Step 4: Add in the meat

The final step is arguably the easiest of the four. Once you have added in the liquid, it is now time to introduce the meat back into the braiser. The meat will slow-cook in this iconic pot for hours on low heat until it is completely tender. The braiser exposes ingredients to a consistent heat source, ensuring even heat distribution as the meat simmers slowly. Cover the braiser with its tight-fitting lid and let all the flavours integrate themselves gradually until it is ready to be served. The braiser will take care of the rest as you spend quality time with family or friends. Serve your guests directly out of the braiser for an added splash of colour at the dinner table!

Care & Use

Before you get braising, it is imperative to understand the different materials the braiser is offered in. After all, this slow-cooking pot is extremely durable and can be passed on from generation to generation with proper care. The braiser comes in enamelled cast iron, stainless steel, and toughened nonstick. Here is a closer look at caring for each of them.

Enamelled Cast Iron

Enamelled cast iron cookware can be used on any cooktop, including induction. This material retains heat exceptionally well, offering superior heat retention while braising. Le Creuset silicone tools are typically recommended, however, wooden and heat-resistant plastic tools can also be used to stir ingredients. The enamelled cast iron material can also withstand metal tools, balloons, and whisks, but they should be used with care to avoid scraping the surface.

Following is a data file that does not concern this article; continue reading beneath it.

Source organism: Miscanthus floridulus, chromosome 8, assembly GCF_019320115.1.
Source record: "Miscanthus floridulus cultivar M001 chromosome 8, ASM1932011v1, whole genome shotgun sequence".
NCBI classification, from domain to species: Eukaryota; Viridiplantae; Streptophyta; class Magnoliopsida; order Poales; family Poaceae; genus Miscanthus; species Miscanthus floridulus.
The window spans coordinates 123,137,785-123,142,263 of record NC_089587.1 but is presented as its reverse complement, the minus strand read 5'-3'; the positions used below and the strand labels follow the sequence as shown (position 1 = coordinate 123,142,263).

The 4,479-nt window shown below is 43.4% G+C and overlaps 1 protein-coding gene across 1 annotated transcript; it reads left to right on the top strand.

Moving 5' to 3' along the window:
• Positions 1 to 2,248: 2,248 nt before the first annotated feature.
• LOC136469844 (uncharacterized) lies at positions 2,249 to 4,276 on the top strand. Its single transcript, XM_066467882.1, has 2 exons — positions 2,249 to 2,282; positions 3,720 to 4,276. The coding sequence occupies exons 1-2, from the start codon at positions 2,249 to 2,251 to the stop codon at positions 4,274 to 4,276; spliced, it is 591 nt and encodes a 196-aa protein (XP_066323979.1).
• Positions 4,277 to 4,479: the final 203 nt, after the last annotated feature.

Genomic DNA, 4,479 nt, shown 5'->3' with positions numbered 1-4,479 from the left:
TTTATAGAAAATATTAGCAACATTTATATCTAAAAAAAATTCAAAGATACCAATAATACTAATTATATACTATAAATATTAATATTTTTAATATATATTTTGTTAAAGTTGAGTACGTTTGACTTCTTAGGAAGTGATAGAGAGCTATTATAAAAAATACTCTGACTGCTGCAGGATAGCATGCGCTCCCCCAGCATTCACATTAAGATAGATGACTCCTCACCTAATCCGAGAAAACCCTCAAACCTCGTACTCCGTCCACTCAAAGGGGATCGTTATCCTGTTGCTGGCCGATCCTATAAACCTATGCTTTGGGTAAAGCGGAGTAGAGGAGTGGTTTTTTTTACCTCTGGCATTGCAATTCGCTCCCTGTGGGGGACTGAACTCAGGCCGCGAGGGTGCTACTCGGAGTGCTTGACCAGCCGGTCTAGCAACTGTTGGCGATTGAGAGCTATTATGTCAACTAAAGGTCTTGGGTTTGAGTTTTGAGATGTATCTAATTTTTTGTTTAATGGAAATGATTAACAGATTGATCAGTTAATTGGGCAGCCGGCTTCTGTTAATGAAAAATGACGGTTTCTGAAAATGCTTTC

When it is time to clean the braiser, let the pot cool off before putting it in cold water. While the enamelled cast iron is built to last, thermal shock may occur. Soak the braiser in warm water for 15-20 minutes before removing any stubborn food residue. Metallic pads and abrasive cleaning agents should not be used, while nylon, soft pads and brushes are recommended.

Stainless Steel

The stainless steel braiser is also suitable for all cooktops and can even be used inside the oven up to 260ºC (500ºF). Silicone, wooden or heat-resistant plastic, as well as metal tools can all be used, however, caution should be exhibited with the latter. Metal tools should not be scraped over the surface or knock the top rim of the pan. Much like with enamelled cast iron, it is important to let the stainless steel braiser cool off before cleaning it. The cleaning process is very similar should food residue remain.

Fill the braiser with warm water once it is cooled down until the residue starts dropping off. If residue remains, nylon and soft abrasive pads are recommended to remove it. Metallic pads and abrasive cleaning agents will damage the surface and should be avoided.

Toughened Nonstick

Much like its counterparts, the toughened nonstick braiser can be used on all cooktops, including induction. Le Creuset Silicone tools are once again recommended for all your stirring needs along with wooden or heat-resistant plastic tools. Metal tools used harshly could scrape the nonstick surface over time.

Cleaning nonstick cookware and removing residue is where it can get tricky. Only nonstick cleaning pads should be used to avoid stripping the surface. While the toughened nonstick braiser is dishwasher safe, handwashing it is typically recommended. Should food residue remain, soak the braiser in warm water until it is ready to be cleaned.